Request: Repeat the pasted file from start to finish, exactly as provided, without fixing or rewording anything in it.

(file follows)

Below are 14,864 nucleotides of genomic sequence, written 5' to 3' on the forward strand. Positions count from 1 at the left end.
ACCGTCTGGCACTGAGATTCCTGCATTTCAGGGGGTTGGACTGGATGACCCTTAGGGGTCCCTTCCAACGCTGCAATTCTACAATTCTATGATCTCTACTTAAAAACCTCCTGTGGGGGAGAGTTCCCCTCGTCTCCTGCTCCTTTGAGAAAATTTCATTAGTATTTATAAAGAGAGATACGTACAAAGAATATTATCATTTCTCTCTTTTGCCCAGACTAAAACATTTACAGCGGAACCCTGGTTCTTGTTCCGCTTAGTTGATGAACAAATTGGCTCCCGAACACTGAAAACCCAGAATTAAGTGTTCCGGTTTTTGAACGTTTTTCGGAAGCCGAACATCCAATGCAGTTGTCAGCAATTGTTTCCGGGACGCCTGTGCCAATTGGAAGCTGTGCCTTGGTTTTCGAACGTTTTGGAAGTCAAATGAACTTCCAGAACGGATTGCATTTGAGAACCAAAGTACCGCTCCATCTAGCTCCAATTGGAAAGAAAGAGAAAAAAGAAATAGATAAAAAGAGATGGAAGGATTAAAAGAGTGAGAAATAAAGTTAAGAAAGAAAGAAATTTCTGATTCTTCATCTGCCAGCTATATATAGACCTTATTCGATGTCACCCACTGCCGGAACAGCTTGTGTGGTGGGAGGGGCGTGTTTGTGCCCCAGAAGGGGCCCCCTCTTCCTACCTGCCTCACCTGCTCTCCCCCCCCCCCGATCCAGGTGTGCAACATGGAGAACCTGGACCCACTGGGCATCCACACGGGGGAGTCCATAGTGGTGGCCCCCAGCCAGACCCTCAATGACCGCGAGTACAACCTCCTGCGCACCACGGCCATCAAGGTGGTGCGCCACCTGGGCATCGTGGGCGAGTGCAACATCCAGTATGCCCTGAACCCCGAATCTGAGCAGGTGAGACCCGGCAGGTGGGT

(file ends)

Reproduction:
Below are 14,864 nucleotides of genomic sequence, written 5' to 3' on the forward strand. Positions count from 1 at the left end.
ACCGTCTGGCACTGAGATTCCTGCATTTCAGGGGGTTGGACTGGATGACCCTTAGGGGTCCCTTCCAACGCTGCAATTCTACAATTCTATGATCTCTACTTAAAAACCTCCTGTGGGGGAGAGTTCCCCTCGTCTCCTGCTCCTTTGAGAAAATTTCATTAGTATTTATAAAGAGAGATACGTACAAAGAATATTATCATTTCTCTCTTTTGCCCAGACTAAAACATTTACAGCGGAACCCTGGTTCTTGTTCCGCTTAGTTGATGAACAAATTGGCTCCCGAACACTGAAAACCCAGAATTAAGTGTTCCGGTTTTTGAACGTTTTTCGGAAGCCGAACATCCAATGCAGTTGTCAGCAATTGTTTCCGGGACGCCTGTGCCAATTGGAAGCTGTGCCTTGGTTTTCGAACGTTTTGGAAGTCAAATGAACTTCCAGAACGGATTGCATTTGAGAACCAAAGTACCGCTCCATCTAGCTCCAATTGGAAAGAAAGAGAAAAAAGAAATAGATAAAAAGAGATGGAAGGATTAAAAGAGTGAGAAATAAAGTTAAGAAAGAAAGAAATTTCTGATTCTTCATCTGCCAGCTATATATAGACCTTATTCGATGTCACCCACTGCCGGAACAGCTTGTGTGGTGGGAGGGGCGTGTTTGTGCCCCAGAAGGGGCCCCCTCTTCCTACCTGCCTCACCTGCTCTCCCCCCCCCCCGATCCAGGTGTGCAACATGGAGAACCTGGACCCACTGGGCATCCACACGGGGGAGTCCATAGTGGTGGCCCCCAGCCAGACCCTCAATGACCGCGAGTACAACCTCCTGCGCACCACGGCCATCAAGGTGGTGCGCCACCTGGGCATCGTGGGCGAGTGCAACATCCAGTATGCCCTGAACCCCGAATCTGAGCAGGTGAGACCCGGCAGGTGGGT